As far back as October, Crofton civic leaders were trying to drive home the point that changes in the way local police officers respond to calls was not the beginning of the end for the five-member force.
The change, in which county police have been given the responsibility of first response to calls in Crofton, went into affect last month. It is designed to increase county police patrols in the area bounded by routes 3, 424 and 450.
But getting people to understand was not easy. As recently as last week, a contingent of residents showed up at a Crofton Civic Association board meeting to decry the new policy. They said they feared the 13-member board was trying to do away with their extra protection.
The North Forest apartment complex even posted fliers around its buildings urging residents to attend the meeting. "We may lose our Crofton police force!" the flier warned. "There is power in numbers -- please show up!!"
For several weeks, Crofton Civic Association President Ed Dosek and Town Manager Jordan Harding have been fielding phone calls and answering questions from concerned residents. Harding has called the flier irresponsible.
"This is a very critical matter," he said Saturday. "Any elected official in the community who would even propose the disbandment of the Crofton police force without the benefit of a series of public hearings would be out of their mind."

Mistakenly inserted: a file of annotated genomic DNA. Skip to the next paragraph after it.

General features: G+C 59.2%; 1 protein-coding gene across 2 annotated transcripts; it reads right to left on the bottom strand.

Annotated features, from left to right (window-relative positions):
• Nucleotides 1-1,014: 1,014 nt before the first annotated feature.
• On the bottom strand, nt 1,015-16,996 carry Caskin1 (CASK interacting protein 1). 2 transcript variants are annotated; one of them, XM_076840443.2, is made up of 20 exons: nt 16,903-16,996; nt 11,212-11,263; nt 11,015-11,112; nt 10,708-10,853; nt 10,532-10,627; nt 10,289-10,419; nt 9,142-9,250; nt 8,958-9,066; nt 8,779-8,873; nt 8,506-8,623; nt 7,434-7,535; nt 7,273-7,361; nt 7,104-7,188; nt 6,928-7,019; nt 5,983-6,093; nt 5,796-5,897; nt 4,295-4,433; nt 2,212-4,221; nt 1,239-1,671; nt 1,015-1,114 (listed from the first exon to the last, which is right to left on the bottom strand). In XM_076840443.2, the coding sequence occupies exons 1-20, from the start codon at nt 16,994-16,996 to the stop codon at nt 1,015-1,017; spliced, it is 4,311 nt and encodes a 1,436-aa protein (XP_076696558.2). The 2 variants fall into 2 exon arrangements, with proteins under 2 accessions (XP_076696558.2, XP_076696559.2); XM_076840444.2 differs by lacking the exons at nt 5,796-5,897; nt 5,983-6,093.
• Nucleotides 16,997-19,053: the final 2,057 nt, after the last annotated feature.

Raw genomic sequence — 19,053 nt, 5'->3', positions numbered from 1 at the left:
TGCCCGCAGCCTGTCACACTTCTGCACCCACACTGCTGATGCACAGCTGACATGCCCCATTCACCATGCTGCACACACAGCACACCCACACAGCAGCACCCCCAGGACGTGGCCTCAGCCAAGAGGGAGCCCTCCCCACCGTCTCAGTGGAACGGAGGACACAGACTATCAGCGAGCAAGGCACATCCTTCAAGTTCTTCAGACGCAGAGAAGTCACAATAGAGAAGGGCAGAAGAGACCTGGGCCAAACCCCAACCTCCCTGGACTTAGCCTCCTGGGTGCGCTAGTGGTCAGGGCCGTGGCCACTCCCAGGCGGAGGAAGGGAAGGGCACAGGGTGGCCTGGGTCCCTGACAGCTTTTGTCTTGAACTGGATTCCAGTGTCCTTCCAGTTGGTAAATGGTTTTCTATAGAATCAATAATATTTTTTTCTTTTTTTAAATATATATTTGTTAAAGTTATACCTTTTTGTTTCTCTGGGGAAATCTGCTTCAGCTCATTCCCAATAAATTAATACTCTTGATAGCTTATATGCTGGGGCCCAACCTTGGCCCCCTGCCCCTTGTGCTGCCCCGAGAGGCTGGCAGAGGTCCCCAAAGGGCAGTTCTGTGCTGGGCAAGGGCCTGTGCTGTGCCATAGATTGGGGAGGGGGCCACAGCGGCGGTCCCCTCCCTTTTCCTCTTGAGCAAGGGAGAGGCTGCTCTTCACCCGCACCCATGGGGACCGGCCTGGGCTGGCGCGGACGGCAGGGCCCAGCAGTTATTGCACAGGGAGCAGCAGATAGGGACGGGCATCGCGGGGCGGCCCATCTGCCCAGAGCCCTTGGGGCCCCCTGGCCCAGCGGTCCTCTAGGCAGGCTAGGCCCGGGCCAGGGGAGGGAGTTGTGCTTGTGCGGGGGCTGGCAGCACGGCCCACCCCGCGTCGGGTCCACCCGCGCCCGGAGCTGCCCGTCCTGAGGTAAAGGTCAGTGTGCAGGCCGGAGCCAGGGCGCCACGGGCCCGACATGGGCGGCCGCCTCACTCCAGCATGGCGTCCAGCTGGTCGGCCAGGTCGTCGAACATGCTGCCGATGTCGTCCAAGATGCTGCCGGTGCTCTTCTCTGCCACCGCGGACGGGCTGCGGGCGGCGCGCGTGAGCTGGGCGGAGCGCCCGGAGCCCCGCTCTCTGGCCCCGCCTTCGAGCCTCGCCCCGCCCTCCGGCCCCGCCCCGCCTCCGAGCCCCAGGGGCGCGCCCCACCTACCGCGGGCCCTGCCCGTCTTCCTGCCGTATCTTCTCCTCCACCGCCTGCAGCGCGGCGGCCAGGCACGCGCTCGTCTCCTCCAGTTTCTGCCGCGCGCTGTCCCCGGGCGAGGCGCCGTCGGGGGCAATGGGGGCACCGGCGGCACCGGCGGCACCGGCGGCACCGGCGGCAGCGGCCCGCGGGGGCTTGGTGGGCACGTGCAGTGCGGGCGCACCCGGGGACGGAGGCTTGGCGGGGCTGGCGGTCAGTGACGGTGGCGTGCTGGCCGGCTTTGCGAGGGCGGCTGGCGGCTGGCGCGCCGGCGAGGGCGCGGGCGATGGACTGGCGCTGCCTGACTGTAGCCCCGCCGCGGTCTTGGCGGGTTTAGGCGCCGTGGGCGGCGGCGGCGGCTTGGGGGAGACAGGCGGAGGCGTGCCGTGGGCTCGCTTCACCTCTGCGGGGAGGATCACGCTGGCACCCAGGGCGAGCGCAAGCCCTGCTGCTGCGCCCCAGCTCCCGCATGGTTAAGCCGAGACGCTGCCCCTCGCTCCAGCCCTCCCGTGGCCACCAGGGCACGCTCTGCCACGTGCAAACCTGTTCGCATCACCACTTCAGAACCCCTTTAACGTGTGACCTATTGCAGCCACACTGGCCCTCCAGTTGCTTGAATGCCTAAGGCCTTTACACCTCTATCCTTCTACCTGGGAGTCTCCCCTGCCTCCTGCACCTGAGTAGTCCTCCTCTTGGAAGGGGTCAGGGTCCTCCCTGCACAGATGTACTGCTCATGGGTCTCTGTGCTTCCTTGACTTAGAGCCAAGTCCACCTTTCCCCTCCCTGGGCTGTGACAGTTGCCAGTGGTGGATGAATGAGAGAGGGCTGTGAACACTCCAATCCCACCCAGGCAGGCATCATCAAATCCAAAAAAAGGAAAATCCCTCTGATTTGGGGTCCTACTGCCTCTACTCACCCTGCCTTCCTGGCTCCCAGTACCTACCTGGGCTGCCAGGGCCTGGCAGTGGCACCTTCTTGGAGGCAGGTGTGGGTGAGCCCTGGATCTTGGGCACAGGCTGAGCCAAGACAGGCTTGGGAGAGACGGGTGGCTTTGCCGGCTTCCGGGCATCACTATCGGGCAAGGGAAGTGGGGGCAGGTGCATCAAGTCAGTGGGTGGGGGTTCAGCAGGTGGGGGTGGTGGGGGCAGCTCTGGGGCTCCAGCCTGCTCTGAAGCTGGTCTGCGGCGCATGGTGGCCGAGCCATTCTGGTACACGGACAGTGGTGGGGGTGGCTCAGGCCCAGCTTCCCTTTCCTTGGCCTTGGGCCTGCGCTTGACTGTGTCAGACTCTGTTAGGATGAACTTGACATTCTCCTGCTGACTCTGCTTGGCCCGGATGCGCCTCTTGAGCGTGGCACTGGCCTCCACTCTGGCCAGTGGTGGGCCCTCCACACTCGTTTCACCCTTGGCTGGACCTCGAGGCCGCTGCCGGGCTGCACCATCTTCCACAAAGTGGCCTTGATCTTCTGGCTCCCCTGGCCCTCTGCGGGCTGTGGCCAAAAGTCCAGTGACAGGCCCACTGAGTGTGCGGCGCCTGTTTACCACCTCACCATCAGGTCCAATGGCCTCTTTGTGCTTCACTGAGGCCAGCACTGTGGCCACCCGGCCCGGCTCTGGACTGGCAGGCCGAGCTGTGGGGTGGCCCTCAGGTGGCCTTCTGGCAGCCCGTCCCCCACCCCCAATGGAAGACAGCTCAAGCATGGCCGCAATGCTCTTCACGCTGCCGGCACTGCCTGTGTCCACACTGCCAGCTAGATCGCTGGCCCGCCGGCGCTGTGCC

Both Harding and Dosek point to a proposed set of bylaw changes -- which failed to pass two weeks ago at a general membership meeting --that would have given the association membership more say in the day-to-day operation of the police force.
"Unfortunately, a lot of people don't want to accept change," Harding said. "Even when it's goodmanagement."
Crofton residents have complained for years that they were not getting their money's worth from county police. The countyhad been leaving all calls up to the Crofton force, which was established to supplement county service.
Under the new policy, a patrolcar has been assigned to Crofton, with county officers ordered to respond to all calls and write all reports. That frees up Crofton officers for special assignments, such as targeting speeders and vandals and working undercover.
But at an association meeting last week, many residents complained the change was the first step toward disbanding the force, which costs the special tax district about $240,000 a year.
A woman who answered the phone at the North Forest managementoffice refused to give her name or comment on the flier, which is printed on management stationary and signed on the bottom: North ForestManagement.
"I would prefer not to talk about it," the woman said. "It's over and it's done. I'm not saying anything about it."
Both Dosek and Harding said they would call the management company and try to find out who wrote the flier and where the information came from.
"I think that these are knee-jerk reactions to any change," Harding said. "And I think that the people who are perpetuating the rumor have done a disservice to the community. This business of disbanding the police force is a non-issue."